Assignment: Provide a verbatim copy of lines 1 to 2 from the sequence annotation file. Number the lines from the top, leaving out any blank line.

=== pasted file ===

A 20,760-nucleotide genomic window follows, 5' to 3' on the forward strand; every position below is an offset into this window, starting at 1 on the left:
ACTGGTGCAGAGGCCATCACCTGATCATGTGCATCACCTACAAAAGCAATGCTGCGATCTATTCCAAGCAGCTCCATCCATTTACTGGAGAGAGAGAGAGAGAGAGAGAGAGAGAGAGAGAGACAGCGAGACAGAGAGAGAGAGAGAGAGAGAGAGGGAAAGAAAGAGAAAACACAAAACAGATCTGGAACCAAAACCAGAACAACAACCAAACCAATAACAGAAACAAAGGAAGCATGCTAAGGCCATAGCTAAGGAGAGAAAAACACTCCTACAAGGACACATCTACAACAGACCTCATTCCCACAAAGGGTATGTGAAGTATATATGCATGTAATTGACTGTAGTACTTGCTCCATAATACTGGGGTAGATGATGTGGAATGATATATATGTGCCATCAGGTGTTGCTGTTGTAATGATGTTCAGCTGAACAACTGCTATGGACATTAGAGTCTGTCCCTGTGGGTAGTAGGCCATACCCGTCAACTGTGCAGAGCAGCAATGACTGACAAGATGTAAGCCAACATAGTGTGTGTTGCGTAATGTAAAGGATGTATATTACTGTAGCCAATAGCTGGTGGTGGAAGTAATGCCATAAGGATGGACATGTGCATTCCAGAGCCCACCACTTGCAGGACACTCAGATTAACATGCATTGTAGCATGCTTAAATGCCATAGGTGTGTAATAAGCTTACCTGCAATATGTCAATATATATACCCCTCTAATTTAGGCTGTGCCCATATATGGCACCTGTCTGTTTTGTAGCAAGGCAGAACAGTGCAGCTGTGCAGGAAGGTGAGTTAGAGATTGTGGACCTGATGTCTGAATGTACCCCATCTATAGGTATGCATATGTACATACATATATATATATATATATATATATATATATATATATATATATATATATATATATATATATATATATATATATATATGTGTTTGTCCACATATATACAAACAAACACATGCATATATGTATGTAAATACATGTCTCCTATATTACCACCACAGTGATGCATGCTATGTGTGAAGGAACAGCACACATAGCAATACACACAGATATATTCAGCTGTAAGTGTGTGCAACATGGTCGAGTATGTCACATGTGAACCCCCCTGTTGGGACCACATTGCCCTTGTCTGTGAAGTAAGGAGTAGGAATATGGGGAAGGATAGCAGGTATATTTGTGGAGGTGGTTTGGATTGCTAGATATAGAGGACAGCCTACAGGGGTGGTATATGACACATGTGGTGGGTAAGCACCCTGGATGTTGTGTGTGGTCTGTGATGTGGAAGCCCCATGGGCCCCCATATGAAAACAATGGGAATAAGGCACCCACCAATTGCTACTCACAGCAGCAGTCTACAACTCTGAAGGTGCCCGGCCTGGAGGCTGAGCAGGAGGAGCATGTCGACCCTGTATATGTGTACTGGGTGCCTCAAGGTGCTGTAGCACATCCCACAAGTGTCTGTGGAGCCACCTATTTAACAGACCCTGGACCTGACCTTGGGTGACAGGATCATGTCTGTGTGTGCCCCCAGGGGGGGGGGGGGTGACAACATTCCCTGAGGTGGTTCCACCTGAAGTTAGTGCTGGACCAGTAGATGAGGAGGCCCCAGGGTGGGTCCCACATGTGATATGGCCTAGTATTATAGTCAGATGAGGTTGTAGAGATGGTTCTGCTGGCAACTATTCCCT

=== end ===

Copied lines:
A 20,760-nucleotide genomic window follows, 5' to 3' on the forward strand; every position below is an offset into this window, starting at 1 on the left:
ACTGGTGCAGAGGCCATCACCTGATCATGTGCATCACCTACAAAAGCAATGCTGCGATCTATTCCAAGCAGCTCCATCCATTTACTGGAGAGAGAGAGAGAGAGAGAGAGAGAGAGAGAGAGACAGCGAGACAGAGAGAGAGAGAGAGAGAGAGAGGGAAAGAAAGAGAAAACACAAAACAGATCTGGAACCAAAACCAGAACAACAACCAAACCAATAACAGAAACAAAGGAAGCATGCTAAGGCCATAGCTAAGGAGAGAAAAACACTCCTACAAGGACACATCTACAACAGACCTCATTCCCACAAAGGGTATGTGAAGTATATATGCATGTAATTGACTGTAGTACTTGCTCCATAATACTGGGGTAGATGATGTGGAATGATATATATGTGCCATCAGGTGTTGCTGTTGTAATGATGTTCAGCTGAACAACTGCTATGGACATTAGAGTCTGTCCCTGTGGGTAGTAGGCCATACCCGTCAACTGTGCAGAGCAGCAATGACTGACAAGATGTAAGCCAACATAGTGTGTGTTGCGTAATGTAAAGGATGTATATTACTGTAGCCAATAGCTGGTGGTGGAAGTAATGCCATAAGGATGGACATGTGCATTCCAGAGCCCACCACTTGCAGGACACTCAGATTAACATGCATTGTAGCATGCTTAAATGCCATAGGTGTGTAATAAGCTTACCTGCAATATGTCAATATATATACCCCTCTAATTTAGGCTGTGCCCATATATGGCACCTGTCTGTTTTGTAGCAAGGCAGAACAGTGCAGCTGTGCAGGAAGGTGAGTTAGAGATTGTGGACCTGATGTCTGAATGTACCCCATCTATAGGTATGCATATGTACATACATATATATATATATATATATATATATATATATATATATATATATATATATATATATATATATATATATATATATATGTGTTTGTCCACATATATACAAACAAACACATGCATATATGTATGTAAATACATGTCTCCTATATTACCACCACAGTGATGCATGCTATGTGTGAAGGAACAGCACACATAGCAATACACACAGATATATTCAGCTGTAAGTGTGTGCAACATGGTCGAGTATGTCACATGTGAACCCCCCTGTTGGGACCACATTGCCCTTGTCTGTGAAGTAAGGAGTAGGAATATGGGGAAGGATAGCAGGTATATTTGTGGAGGTGGTTTGGATTGCTAGATATAGAGGACAGCCTACAGGGGTGGTATATGACACATGTGGTGGGTAAGCACCCTGGATGTTGTGTGTGGTCTGTGATGTGGAAGCCCCATGGGCCCCCATATGAAAACAATGGGAATAAGGCACCCACCAATTGCTACTCACAGCAGCAGTCTACAACTCTGAAGGTGCCCGGCCTGGAGGCTGAGCAGGAGGAGCATGTCGACCCTGTATATGTGTACTGGGTGCCTCAAGGTGCTGTAGCACATCCCACAAGTGTCTGTGGAGCCACCTATTTAACAGACCCTGGACCTGACCTTGGGTGACAGGATCATGTCTGTGTGTGCCCCCAGGGGGGGGGGGGGTGACAACATTCCCTGAGGTGGTTCCACCTGAAGTTAGTGCTGGACCAGTAGATGAGGAGGCCCCAGGGTGGGTCCCACATGTGATATGGCCTAGTATTATAGTCAGATGAGGTTGTAGAGATGGTTCTGCTGGCAACTATTCCCT